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Bill to replace Fannie, Freddie with new housing-loan structure

WASHINGTON, March 27 (Reuters) - The top Democrat on the U.S. House Financial Services Committee on Thursday introduced a draft proposal to abolish Fannie Mae and Freddie Mac and create a new lender-owned cooperative that would issue government-backed loans.

Representative Maxine Waters of California outlined a measure that challenges the more conservative approach of the panel's chairman. Texas Republican Jeb Hensarling's proposal would sharply reduce the government's role in housing finance.

The counterproposal is unlikely to gain broad support in the Republican-led House.

"Fannie Mae and Freddie Mac's return to profitability and repayment of taxpayer dollars has led some to rightly speculate whether (they) need any reform at all," Waters said in a statement. "I am hopeful that this legislation will continue to move the conversation on housing finance reform forward."

The House bill maintains a clear government role is needed to sustain the popular 30-year, fixed-rate mortgage. The framework takes a similar approach to bipartisan measures already introduced in the Senate.

The most significant piece of housing finance legislation was introduced earlier this month by the Democratic chairman of the Senate Banking Committee, Tim Johnson, and the panel's top Republican, Mike Crapo.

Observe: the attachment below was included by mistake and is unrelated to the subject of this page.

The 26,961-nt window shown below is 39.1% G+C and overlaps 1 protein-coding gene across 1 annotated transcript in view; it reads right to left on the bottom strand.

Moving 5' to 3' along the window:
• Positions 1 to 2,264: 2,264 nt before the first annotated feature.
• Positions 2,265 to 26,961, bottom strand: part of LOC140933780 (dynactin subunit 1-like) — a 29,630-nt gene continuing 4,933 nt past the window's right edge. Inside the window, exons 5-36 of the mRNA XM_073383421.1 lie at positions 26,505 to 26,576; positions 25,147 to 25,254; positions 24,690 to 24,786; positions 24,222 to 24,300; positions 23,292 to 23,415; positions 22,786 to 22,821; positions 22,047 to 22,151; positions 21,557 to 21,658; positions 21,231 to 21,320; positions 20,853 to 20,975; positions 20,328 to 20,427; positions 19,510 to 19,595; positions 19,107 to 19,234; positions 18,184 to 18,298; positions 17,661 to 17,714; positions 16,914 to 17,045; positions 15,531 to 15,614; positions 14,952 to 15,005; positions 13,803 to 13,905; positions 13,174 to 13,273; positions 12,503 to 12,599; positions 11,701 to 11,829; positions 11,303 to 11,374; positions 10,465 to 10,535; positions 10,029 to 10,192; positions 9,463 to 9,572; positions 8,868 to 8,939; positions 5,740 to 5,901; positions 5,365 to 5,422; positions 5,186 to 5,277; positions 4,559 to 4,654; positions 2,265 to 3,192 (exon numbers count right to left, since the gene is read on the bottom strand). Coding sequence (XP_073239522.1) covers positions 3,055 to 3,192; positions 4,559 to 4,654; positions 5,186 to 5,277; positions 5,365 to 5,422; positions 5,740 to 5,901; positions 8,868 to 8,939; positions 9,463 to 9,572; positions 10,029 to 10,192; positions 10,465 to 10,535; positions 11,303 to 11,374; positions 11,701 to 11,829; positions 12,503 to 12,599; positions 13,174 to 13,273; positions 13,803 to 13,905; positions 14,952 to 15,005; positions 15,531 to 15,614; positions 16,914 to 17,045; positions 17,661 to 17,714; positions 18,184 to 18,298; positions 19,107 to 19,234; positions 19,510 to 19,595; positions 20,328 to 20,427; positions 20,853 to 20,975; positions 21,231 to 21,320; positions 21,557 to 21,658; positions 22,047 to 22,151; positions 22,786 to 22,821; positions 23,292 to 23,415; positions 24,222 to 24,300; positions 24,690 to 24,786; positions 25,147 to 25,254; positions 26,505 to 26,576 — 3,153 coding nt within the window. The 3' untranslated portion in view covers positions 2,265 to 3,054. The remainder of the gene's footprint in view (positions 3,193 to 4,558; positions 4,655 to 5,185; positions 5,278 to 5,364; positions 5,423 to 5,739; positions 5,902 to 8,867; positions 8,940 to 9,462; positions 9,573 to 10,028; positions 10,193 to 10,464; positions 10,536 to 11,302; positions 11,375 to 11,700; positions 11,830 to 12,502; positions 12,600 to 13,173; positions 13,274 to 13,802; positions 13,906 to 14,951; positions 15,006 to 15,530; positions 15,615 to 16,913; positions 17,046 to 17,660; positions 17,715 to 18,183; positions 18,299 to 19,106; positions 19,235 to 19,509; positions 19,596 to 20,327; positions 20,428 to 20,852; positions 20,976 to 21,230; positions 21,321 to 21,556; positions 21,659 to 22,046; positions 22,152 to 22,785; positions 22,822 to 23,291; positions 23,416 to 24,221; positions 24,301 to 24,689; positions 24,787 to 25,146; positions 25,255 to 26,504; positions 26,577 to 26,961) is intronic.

Fannie Mae and Freddie Mac, the two leading sources of U.S. mortgage funds, were seized by the government during the financial crisis in 2008 and propped up with $187.5 billion in taxpayer funds to keep them solvent.

By the end of March the companies will have sent the Treasury $202.9 billion in dividends.

Fannie and Freddie ensure the mortgage market stays liquid by buying loans from lenders and repackaging them as securities that they sell to investors with a guarantee.

The House plan written by Waters includes a government guarantee for home loans and creates a lender-owned cooperative that will issue mortgage-backed securities eligible to receive federal insurance. This structure would replace Fannie and Freddie, which would be liquidated over a five-year period.

It creates an explicit government guarantee, paid for by the industry and used to capitalize an insurance fund that is tapped in times of financial crisis.

The plan also would give small banks direct access to the financing for their home loans and ensure they are not shut out by larger competitors. It provides sources of funding for affordable housing.

With midterm elections approaching in November, House and Senate lawmakers are expected to turn to the campaign trail within a few months, leaving little time to deal with the complex issue of revamping the U.S. housing finance system.

(Reporting by Margaret Chadbourn; Editing by Prudence Crowther)